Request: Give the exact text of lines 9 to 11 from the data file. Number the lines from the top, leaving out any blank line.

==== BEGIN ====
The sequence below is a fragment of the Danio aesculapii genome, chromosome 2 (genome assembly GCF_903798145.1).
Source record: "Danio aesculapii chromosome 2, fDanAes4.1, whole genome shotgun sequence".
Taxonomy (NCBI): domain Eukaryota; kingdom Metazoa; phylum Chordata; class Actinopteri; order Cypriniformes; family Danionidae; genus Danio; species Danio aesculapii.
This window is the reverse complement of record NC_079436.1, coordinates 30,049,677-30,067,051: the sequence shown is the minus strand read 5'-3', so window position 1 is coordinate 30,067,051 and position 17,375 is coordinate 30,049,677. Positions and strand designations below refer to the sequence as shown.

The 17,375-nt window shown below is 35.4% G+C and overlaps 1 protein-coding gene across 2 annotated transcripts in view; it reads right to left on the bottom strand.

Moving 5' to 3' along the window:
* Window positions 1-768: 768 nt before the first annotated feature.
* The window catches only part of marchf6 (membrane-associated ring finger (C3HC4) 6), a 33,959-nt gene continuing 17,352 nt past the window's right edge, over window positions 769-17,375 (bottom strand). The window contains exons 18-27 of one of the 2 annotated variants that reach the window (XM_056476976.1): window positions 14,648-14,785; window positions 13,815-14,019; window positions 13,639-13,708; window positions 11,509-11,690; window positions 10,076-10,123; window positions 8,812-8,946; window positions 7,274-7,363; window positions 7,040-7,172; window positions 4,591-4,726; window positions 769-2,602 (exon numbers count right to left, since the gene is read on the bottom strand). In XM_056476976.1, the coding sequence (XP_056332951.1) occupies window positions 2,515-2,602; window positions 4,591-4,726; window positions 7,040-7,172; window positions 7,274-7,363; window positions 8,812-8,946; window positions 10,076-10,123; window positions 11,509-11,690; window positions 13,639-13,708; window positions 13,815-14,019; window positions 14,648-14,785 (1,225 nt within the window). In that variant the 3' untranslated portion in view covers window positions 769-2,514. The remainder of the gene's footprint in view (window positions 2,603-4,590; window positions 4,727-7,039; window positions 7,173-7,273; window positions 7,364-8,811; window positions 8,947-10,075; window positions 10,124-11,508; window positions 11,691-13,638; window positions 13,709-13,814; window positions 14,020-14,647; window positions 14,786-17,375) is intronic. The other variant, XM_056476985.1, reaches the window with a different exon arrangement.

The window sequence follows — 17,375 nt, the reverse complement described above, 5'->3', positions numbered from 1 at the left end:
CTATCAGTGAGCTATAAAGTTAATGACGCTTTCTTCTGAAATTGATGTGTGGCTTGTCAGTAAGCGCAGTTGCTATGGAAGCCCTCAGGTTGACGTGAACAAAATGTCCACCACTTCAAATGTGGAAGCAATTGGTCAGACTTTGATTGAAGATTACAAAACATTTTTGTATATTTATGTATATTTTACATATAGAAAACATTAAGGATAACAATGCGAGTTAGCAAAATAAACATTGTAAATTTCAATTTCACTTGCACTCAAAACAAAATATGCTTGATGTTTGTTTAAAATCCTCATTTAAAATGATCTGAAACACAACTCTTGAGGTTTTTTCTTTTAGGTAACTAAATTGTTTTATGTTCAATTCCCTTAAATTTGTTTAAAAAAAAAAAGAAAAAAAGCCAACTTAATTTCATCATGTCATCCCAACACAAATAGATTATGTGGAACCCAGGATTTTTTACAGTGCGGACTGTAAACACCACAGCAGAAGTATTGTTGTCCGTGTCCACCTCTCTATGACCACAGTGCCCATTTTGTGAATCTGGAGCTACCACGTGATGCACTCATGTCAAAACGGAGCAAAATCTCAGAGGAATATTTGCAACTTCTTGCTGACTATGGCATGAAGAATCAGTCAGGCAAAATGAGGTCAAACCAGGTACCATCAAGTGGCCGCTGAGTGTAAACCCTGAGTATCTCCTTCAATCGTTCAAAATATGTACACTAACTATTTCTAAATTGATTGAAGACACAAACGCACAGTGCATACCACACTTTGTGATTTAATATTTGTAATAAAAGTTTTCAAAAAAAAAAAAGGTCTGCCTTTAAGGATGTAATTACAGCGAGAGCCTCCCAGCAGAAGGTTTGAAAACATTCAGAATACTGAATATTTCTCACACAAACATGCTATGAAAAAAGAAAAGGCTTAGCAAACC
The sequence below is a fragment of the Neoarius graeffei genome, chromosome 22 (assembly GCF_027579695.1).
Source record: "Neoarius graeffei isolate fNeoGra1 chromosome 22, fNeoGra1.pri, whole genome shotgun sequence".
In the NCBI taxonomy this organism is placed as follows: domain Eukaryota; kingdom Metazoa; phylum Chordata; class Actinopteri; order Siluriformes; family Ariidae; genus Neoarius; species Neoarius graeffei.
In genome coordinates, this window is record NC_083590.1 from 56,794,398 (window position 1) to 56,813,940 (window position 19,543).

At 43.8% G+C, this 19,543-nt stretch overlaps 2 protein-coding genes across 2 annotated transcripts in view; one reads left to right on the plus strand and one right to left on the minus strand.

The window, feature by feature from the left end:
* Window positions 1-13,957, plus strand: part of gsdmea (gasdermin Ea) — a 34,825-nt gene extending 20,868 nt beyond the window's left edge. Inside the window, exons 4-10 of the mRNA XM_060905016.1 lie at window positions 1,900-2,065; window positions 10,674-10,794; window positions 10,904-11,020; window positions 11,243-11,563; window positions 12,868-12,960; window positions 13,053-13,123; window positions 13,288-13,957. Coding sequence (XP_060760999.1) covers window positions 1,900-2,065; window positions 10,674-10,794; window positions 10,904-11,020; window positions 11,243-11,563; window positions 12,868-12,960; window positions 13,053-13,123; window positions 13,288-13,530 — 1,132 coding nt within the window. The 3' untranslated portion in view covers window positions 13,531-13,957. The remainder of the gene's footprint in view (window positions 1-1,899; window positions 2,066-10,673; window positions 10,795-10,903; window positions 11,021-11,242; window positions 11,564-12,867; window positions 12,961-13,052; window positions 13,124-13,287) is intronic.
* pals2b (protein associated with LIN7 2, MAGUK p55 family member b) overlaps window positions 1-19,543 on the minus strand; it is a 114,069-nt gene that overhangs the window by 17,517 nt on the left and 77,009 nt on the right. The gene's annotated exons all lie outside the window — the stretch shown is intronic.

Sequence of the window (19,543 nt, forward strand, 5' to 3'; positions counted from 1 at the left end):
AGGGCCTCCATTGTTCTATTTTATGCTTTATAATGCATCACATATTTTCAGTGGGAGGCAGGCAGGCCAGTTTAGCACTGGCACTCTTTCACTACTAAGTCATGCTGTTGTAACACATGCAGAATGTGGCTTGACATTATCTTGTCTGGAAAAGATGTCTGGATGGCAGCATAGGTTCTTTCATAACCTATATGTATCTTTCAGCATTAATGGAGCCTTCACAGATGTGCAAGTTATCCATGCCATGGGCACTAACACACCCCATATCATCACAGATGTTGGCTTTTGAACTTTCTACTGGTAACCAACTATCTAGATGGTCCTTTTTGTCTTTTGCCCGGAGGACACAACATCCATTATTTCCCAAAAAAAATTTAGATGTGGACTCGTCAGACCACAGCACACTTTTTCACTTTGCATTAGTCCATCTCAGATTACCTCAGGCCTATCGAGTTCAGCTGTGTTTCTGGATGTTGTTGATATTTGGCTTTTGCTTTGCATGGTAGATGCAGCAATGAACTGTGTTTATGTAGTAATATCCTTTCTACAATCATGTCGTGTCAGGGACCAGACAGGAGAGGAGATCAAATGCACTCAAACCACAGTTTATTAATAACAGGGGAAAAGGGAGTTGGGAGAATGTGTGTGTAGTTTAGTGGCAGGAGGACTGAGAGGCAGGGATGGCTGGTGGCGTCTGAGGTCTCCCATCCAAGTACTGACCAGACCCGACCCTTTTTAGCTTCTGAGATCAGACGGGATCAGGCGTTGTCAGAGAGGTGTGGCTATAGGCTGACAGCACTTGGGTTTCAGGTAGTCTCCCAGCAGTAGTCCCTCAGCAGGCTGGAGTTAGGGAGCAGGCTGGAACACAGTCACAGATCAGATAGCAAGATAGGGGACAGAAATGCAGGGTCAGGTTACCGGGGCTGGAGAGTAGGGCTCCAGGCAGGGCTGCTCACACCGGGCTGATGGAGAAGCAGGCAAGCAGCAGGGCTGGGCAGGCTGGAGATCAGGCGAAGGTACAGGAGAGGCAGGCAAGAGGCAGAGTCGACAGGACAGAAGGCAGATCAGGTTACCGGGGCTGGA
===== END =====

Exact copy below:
The window sequence follows — 17,375 nt, the reverse complement described above, 5'->3', positions numbered from 1 at the left end:
CTATCAGTGAGCTATAAAGTTAATGACGCTTTCTTCTGAAATTGATGTGTGGCTTGTCAGTAAGCGCAGTTGCTATGGAAGCCCTCAGGTTGACGTGAACAAAATGTCCACCACTTCAAATGTGGAAGCAATTGGTCAGACTTTGATTGAAGATTACAAAACATTTTTGTATATTTATGTATATTTTACATATAGAAAACATTAAGGATAACAATGCGAGTTAGCAAAATAAACATTGTAAATTTCAATTTCACTTGCACTCAAAACAAAATATGCTTGATGTTTGTTTAAAATCCTCATTTAAAATGATCTGAAACACAACTCTTGAGGTTTTTTCTTTTAGGTAACTAAATTGTTTTATGTTCAATTCCCTTAAATTTGTTTAAAAAAAAAAAGAAAAAAAGCCAACTTAATTTCATCATGTCATCCCAACACAAATAGATTATGTGGAACCCAGGATTTTTTACAGTGCGGACTGTAAACACCACAGCAGAAGTATTGTTGTCCGTGTCCACCTCTCTATGACCACAGTGCCCATTTTGTGAATCTGGAGCTACCACGTGATGCACTCATGTCAAAACGGAGCAAAATCTCAGAGGAATATTTGCAACTTCTTGCTGACTATGGCATGAAGAATCAGTCAGGCAAAATGAGGTCAAACCAGGTACCATCAAGTGGCCGCTGAGTGTAAACCCTGAGTATCTCCTTCAATCGTTCAAAATATGTACACTAACTATTTCTAAATTGATTGAAGACACAAACGCACAGTGCATACCACACTTTGTGATTTAATATTTGTAATAAAAGTTTTCAAAAAAAAAAAAGGTCTGCCTTTAAGGATGTAATTACAGCGAGAGCCTCCCAGCAGAAGGTTTGAAAACATTCAGAATACTGAATATTTCTCACACAAACATGCTATGAAAAAAGAAAAGGCTTAGCAAACC
The sequence below is a fragment of the Neoarius graeffei genome, chromosome 22 (assembly GCF_027579695.1).